HPV Vaccine and Cancer Risk
Informed consent is a basic principal of medical practice. It means that patients should be fully informed about the purpose, risks and rewards of the treatment they are receiving.
By risks we mean the possible adverse effects of the treatment, the odds of suffering a particular “side effect,” and the odds that the condition will get worse without treatment. The reward is basically an answer to this question: What are the odds that we will benefit from the treatment compared to the odds of benefiting by using an alternative treatment, or no treatment at all?
Medical decisions involving cancer are very personal and often involve a complex trade-off between risks and rewards. The balance of risk and reward is equally important, perhaps even more so, when it is not a disease that is being treated, but the potential of acquiring a disease, often decades later, as is the case with the HPV vaccine Gardasil.
Attorneys Representing Individuals Harmed by the HPV Vaccine Gardasil
Wisner Baumis a top-tier law firm litigating Gardasil lawsuits against the HPV vaccine manufacturer, Merck & Co. Among other things, the Gardasil vaccine lawsuits allege:
- Merck failed to disclose important information regarding Gardasil’s safety and effectiveness.
- Merck failed to perform essential “scientific and medical investigations and studies relating to the safety, effectiveness and need for the Gardasil vaccine” as required by FDA regulations.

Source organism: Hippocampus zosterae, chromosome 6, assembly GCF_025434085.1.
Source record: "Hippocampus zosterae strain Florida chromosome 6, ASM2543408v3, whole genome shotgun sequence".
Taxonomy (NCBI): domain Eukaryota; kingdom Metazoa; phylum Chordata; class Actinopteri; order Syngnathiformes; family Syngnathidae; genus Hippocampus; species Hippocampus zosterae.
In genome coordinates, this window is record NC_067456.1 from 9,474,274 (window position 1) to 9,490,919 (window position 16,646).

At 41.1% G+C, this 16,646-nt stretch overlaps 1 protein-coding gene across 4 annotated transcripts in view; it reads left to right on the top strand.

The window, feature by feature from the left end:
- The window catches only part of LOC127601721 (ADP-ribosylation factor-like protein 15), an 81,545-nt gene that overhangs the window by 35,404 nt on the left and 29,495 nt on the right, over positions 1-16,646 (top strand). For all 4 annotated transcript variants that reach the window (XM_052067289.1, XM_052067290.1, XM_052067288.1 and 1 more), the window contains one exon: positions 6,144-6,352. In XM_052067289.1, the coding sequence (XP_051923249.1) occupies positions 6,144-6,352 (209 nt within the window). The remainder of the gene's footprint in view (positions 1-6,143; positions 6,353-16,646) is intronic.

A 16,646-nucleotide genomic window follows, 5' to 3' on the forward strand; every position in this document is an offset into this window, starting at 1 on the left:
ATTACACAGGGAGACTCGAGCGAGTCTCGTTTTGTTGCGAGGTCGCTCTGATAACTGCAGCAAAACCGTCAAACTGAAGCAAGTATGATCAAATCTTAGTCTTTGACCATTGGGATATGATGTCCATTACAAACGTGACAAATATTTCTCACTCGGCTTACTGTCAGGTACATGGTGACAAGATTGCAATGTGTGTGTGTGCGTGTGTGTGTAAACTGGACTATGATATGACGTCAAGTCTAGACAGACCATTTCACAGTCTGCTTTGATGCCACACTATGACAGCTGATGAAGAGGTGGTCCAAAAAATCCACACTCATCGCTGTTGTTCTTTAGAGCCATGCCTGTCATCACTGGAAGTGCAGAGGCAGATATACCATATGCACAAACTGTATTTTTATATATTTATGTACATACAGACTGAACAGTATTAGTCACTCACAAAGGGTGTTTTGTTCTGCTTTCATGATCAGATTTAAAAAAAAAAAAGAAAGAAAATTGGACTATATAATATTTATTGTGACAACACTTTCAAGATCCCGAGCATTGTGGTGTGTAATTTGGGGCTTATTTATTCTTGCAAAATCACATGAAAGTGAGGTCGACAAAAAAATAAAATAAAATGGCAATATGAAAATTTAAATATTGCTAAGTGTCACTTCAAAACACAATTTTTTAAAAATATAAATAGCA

- Merck misled consumers by preying on their fear of cancer and by “repeatedly stating, representing, urging and implying” that it was necessary for girls and young women to take the Gardasil vaccine to prevent cervical cancer.
Gardasil Makes Good Vaccines Look Bad
There is currently a great deal of controversy surrounding vaccines. Our firm wishes to stress that we are not against vaccines. They have the potential to eradicate disease and save millions of lives. We are, however, against intentional efforts to mislead consumers about the safety and effectiveness of a drug or vaccine. We have always fought-- and will continue to fight-- for the rights of consumers to be fully and honestly informed about risks associated with any drug, vaccine, or medical device. We will work tirelessly to ensure those rights are defended and victims of injustice are compensated for their injuries.
The Gardasil litigation is not a question of being pro-vaccine or anti-vaccine. The issue is whether a patient’s consent to treatment is fully informed. Merck & Co. has long maintained that Gardasil is safe. However, aluminum and other added ingredients in Gardasil are capable of causing severe health issues.
We will review here what researchers have discovered about the virus and then discuss how current medical knowledge might inform the decision to be vaccinated against the human papillomavirus.
The HPV Virus